frowsty vs fusty what difference

what is difference between frowsty and fusty

English

Adjective

frowsty (comparative frowstier, superlative frowstiest)

  1. (Britain) musty; stuffy (atmosphere)
    • 1918, Siegried Sassoon, “A Working Party” in The Old Huntsman and Other Poems, New York: Dutton & Co., lines 41-44, [1]
      He thought of getting back by half-past twelve, / And tot of rum to send him warm to sleep / In draughty dug-out frowsty with the fumes / Of coke, and full of snoring weary men.
    • 1933, H. G. Wells, The Shape of Things to Come, Book 4, Chapter 5, [2]
      Man, he says, was still “frowsty-minded” and “half asleep” in the early twenty-first century, still in urgent danger of a relapse into the confused nightmare living of the Age of Frustration.
    • 1950, C. S. Lewis, The Lion, the Witch and the Wardrobe, Collins, 1998, Chapter 10,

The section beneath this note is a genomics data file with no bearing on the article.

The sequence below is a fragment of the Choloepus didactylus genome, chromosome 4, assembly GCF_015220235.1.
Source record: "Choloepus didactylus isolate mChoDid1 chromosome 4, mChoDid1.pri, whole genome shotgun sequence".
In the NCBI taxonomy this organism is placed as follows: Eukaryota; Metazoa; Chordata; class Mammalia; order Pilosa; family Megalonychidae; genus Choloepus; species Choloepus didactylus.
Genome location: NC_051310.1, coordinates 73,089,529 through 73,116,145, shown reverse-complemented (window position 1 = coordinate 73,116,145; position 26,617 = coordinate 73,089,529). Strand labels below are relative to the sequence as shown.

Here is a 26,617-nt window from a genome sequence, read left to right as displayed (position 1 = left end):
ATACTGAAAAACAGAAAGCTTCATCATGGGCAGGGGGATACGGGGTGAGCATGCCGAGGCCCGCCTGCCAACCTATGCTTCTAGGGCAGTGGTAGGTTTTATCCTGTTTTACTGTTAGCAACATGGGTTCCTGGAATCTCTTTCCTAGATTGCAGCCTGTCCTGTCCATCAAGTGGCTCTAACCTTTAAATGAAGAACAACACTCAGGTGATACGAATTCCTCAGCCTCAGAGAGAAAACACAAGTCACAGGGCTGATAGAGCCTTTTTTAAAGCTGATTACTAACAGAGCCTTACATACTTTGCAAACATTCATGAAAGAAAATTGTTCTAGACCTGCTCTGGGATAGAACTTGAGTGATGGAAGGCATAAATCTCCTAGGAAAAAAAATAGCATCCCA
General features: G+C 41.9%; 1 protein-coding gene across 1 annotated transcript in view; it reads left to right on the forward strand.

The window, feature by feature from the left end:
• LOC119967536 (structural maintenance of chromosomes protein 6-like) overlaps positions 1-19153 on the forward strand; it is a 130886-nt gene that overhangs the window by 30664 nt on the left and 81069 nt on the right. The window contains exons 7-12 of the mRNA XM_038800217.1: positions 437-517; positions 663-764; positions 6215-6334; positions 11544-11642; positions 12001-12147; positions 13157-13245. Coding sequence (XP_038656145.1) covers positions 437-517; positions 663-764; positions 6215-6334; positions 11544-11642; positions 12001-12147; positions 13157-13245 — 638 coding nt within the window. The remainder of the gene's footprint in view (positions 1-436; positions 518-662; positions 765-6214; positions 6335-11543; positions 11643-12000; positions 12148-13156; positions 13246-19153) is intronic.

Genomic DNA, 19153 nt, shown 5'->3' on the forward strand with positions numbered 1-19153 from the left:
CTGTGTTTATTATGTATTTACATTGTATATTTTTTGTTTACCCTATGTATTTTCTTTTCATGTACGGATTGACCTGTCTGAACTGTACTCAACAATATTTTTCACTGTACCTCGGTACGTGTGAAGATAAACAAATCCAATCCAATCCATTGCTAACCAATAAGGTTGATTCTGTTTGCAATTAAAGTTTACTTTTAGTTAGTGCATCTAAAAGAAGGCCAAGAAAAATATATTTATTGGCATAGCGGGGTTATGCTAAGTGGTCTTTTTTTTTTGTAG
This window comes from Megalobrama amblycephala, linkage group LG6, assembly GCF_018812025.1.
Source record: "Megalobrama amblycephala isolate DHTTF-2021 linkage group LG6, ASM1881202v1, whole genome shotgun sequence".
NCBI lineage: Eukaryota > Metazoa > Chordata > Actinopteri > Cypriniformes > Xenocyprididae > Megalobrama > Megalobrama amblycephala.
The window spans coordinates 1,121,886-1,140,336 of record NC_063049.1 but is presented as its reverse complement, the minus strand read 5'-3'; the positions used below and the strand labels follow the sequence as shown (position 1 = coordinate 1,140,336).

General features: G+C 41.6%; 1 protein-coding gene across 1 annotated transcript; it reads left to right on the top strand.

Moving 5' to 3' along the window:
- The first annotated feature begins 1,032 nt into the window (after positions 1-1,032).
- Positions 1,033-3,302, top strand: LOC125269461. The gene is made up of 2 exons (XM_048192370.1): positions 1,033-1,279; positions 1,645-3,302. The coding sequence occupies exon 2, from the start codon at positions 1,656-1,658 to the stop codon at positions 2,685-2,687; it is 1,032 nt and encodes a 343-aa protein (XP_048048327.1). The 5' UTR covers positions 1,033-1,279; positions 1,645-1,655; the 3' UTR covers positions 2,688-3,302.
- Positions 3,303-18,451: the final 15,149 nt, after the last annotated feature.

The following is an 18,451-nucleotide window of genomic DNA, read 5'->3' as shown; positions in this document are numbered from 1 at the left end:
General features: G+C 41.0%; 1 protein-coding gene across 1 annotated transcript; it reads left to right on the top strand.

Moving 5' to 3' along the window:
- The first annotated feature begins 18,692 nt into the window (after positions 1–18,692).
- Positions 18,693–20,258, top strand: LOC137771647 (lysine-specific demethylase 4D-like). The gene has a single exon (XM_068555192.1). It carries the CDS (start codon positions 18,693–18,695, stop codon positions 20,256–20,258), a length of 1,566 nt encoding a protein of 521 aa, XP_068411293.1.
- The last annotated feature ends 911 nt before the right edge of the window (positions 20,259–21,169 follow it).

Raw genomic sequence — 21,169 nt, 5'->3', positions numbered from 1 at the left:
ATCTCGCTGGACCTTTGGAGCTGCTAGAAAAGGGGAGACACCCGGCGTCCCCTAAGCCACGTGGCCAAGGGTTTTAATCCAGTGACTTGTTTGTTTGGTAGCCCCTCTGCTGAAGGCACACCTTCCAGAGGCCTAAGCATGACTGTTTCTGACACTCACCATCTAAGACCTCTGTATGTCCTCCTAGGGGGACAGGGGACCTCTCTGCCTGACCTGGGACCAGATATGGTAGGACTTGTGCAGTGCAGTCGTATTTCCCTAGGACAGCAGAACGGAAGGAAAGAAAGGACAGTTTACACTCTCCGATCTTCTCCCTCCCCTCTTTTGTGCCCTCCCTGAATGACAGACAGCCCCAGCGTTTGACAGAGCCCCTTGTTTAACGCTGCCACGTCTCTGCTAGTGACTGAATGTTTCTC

So Mrs. Beaver and the children came bundling out of the cave, all blinking in the daylight, and with earth all over them, and looking very frowsty and unbrushed and uncombed and with the sleep in their eyes.

Translations



English

Alternative forms

  • foosty (Scots)

Etymology

From Old French fust (wood) (modern French fût), from Latin fustis (a cudgel).

Pronunciation

  • IPA(key): /fʌsti/
  • Rhymes: -ʌsti

Adjective

fusty (comparative fustier, superlative fustiest)

  1. Moldy or musty.
  2. Stale-smelling or stuffy.
  3. (figuratively, by extension) Old-fashioned, refusing to change or update.
  4. (of wine) Tasting of the cask.

Quotations

  • For quotations using this term, see Citations:fusty.

Derived terms

  • fustily
  • fustiness

Translations

Anagrams

  • yufts

Please follow and like us:

Leave a Reply

Your email address will not be published. Required fields are marked *

Social Share Buttons and Icons powered by Ultimatelysocial